We’ll take you to work today…
My loving and exhausted wife said from under the warm folds of the bed. The long anticipated first day of Spring break had come for her, and the older one. Not the Saturday, but the real first day, Monday. Days when kids and teachers, people on vacation get the fullness of not having to go anywhere.
I told her.
At this point, it’ll be easier if we don’t rush the boys and I can still bus it in.
Out of fairness, on the days I have to work and she does not, she will take me in the van to allow for more time as a family. Plus it gets her and the kids out of the house and on with their day.
But on the first real day of vacation, I could tell the morning called for sitting around under the covers, watching morning cartoons with endless cereal.
For the past decade, I have taken the bus. Not always the same one, but generally one that goes downtown. I am used to its patterns. I have its tricks mastered. So, when the time came for the older one to start school where I worked, it was easier than I thought it would be teaching him how to ride.
Where to sit.
Who to talk to.
Who to avoid.
How to slip past people paying in change while we flash our card.
This morning was grey. I could tell by the emptiness of the stop, and the smoldering cigarette butt, I had just missed one. I resigned myself to getting on the bench in the ¾ shelter, and looking up the hill to wait for the lights of bus sign rolling to a stop at the top.
When he is with me, he makes the best use of this time by exploring the bushes, or getting his “running energy” out by dropping his bag and running up the hill to the last tree on the left. This is where the driveway for Walgreen’s starts, and where I have drawn up the invisible boundary. It has seemed that each day he could make it to the top faster as his legs started to get longer, and his pants shorter.
The bus rolled to a noisy stop in front of me, and the four or five others that had joined me in the wait shuffled in line. As I boarded I took the usual front section of seats among the cast of regular commuters. Suddenly, realizing that I had not planned on not having him with me, I dug through my bag filled with papers, and nick-knacks for my mp3 player. Music is the way most normal people avoided the ride in. The escape from an inevitable day of work ahead. I greedily jammed the ever-inefficient ear buds in and hit the buttons to start a stream of music, I had not heard or updated for several months.
Within seconds, it went dead.
Without need, I never recharged it.
We rose over the train yard. I looked out over the rows of tracks and saw the massive saddle trucks hoisting trailer containers from truck to train beds. This is always one of the major discussion points between us. Where are they going? What are they carrying? How can I get to drive one of those?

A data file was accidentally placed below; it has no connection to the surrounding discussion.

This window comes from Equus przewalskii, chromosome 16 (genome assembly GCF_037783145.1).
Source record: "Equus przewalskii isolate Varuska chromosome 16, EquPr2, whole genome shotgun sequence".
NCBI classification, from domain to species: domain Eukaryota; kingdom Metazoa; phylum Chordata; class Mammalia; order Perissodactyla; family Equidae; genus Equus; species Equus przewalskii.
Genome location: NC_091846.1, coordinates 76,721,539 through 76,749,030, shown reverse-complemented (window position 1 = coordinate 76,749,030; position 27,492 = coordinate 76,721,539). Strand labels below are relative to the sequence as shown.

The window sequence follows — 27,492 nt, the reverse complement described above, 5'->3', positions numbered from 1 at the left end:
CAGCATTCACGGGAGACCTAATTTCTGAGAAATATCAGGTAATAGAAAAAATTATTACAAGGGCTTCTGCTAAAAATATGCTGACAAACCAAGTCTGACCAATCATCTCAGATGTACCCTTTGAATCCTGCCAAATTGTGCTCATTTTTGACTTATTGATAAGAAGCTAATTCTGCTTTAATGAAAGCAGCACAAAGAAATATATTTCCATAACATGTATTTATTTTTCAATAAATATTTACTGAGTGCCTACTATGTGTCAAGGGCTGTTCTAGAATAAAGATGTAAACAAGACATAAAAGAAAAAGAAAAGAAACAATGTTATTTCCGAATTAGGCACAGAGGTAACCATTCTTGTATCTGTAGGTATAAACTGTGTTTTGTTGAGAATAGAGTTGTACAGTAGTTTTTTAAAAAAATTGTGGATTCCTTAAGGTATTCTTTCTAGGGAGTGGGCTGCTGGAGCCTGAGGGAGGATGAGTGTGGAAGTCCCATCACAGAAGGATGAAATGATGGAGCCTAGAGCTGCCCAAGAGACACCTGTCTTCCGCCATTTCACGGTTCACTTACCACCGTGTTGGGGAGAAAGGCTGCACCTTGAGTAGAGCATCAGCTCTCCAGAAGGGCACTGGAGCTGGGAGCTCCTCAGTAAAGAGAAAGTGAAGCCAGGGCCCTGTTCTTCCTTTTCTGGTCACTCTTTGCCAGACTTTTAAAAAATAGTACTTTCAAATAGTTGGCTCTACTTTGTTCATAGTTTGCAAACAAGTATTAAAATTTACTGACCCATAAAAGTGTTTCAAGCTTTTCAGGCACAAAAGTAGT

I looked at my fellow commuters.
There was the young woman who always was reading the bible. Every day. She glistened with sweat as she read silently to herself. There is the old man, still going to work everyday, in an animated discussion with the young guy with blue died hair. They often are picked up at the same stop, but get off at different ones.
They never say goodbye to each other.
Is that his dad? He would often ask me.
I don’t know. I would say hoping secretly that they would not here this question. But now, I wondered too, who were they?
My wife opened the package of material from her school with an eager nervousness. Even if he were accepted, even with her tuition break, we would never be able to afford this education for him.
He’s in. She said below her breath. We did not want him to know just yet. It was still a long way off in toddler time.
And the money? I asked.
Just hold on. She scolded as she riffled through page after page.
Wow. She said.
I looked over what she handed me. It suddenly became more financially possible. We could swing it. He would be able to go to her school, get one of the best educations money could buy.
She could take him to school every day.
After reaching the river and crossing the long bridge the bus started to snake its way through the streets downtown. The young woman got off at her usual stop, bible stored away in her handbag. I noticed she was wearing scrubs.
My ear buds started to hurt, and I suddenly realized the stupidity of wearing them without and benefit of music.
I silently counted the turns. 1. 2. 3. 4. 5. 6.
For two years.
I have ridden the bus with him for two years. To school mostly. But for a while, back home as well. He would often be worn out at the end of his extended day. Tired. Cranky. I would feel his little body start to slump down on my lap, as the swaying of the bus lulled him to sleep.
Where’s your bus buddy?
The question jarred my back inside the bus. It was one of the kindly older women that got on downtown every day. She would usually ask him about school, or his backpack.
Spring break. I replied with mocking relief.
Oh yes. She said. I had forgotten that was this week. Well, that’s nice for you anyhow, to get a break…
Yes. I said.
I wanted to tell her how much I’d missed him. I wanted to tell her how lonely I was at that moment.
But I didn’t. I almost missed the stop for the train as he was not there to pull the string.
And I realized that next year, I would meld back in to become just another commuter for others to guess about.